More than half of African American men have untreated dental problems, putting them at greater risk than all other Americans of contracting maladies that lead to tooth decay, gum disease and oral cancer, according to a report released yesterday by the Joint Center for Political and Economic Studies' Health Policy Institute.

"African American men . . . have the lowest survival rate of any group" once cancerous lesions are detected, the report said. The report also underscored the social consequences of having bad teeth.

"In this society, your appearance and ability to communicate matter greatly in getting and keeping a job," said Eddie N. Williams, the Joint Center's president. "Oral disease and untreated dental problems rob you of both."

The Joint Center report, which drew on a range of statistics from the federal government and other sources, said 51 percent of African American men have untreated dental problems, compared with 28 percent of white men.

"The Joint Center notes that African American males are a particularly neglected group, particularly those living on low incomes," Surgeon General Richard H. Carmona said at a morning news conference at the center. "We know that men generally . . . seek fewer health services than do females and that African American males face substantial challenges accessing health care."

Another speaker, Eric Williams, a player for the National Basketball Association's Cleveland Cavaliers, said he suffered from poor self-esteem while growing up because of bad teeth that his mother could not afford to fix. Williams started the Believe in Me Foundation, which helps needy people pay for dental care.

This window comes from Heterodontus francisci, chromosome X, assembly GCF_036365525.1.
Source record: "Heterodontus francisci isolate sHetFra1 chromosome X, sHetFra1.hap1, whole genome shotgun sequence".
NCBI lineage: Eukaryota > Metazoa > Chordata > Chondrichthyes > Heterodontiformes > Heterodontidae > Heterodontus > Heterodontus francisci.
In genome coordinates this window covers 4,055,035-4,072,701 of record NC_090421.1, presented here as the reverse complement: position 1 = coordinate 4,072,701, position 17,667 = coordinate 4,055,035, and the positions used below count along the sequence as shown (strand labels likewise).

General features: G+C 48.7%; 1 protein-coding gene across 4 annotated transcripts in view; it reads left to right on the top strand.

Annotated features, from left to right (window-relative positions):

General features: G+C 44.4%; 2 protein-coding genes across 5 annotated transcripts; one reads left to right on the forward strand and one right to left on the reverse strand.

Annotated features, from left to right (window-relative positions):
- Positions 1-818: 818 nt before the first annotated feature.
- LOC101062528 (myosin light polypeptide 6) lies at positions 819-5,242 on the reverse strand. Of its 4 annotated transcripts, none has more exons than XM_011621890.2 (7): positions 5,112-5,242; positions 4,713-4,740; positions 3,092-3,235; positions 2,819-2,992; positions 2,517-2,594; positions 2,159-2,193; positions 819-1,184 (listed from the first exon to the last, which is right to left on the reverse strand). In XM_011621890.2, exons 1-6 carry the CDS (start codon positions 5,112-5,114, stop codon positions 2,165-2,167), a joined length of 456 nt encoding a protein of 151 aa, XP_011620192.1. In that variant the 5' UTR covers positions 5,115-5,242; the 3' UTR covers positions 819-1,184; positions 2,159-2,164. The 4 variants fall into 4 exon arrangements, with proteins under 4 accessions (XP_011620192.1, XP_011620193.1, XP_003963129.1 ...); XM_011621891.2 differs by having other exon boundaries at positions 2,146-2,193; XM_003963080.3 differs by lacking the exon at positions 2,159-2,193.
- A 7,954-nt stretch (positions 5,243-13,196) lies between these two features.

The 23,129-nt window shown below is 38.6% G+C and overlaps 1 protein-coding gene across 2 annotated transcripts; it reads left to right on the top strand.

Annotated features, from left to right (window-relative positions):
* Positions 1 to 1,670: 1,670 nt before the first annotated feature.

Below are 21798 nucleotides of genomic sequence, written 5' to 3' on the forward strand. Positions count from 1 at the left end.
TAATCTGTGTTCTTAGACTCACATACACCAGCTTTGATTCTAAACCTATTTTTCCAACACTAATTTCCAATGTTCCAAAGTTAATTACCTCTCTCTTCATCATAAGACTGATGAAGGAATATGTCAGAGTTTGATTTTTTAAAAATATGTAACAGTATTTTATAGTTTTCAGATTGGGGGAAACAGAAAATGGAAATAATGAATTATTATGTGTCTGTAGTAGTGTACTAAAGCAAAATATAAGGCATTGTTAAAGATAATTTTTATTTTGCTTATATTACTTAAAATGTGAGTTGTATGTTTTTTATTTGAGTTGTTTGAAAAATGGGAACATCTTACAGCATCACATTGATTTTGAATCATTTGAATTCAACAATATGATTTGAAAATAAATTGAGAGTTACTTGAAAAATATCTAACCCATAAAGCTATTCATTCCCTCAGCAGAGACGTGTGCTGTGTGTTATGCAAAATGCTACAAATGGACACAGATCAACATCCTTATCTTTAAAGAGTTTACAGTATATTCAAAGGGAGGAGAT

Black children nationwide share Williams's pain, said Shelly Gehshan, program director for the National Conference of State Legislatures. "You can do your homework, but you are still going to get cavities," she said. "There is not a clearer class marker in the world than poor teeth."

The Joint Center report cited studies of African American adults in Harlem that showed that 46 percent of black senior citizens were edentulous, or lacking teeth, compared with 22 percent of Latinos. The average time since an African American last visited a dentist was nearly four years, compared with 38 months for Latinos.

Although African Americans are more likely to have some teeth than white people, they are far less likely to have a full set of teeth, the report said. The proportion of black men missing teeth is 1.5 times greater than of white men.

The Joint Center report recommended several remedies. They included developing federal, state and local standards for accessing dental care for at-risk populations; loan repayment options for dentists in nonwhite communities; and a requirement by commercial insurers and Medicaid to include an annual visit to the dentist as part of their health plans.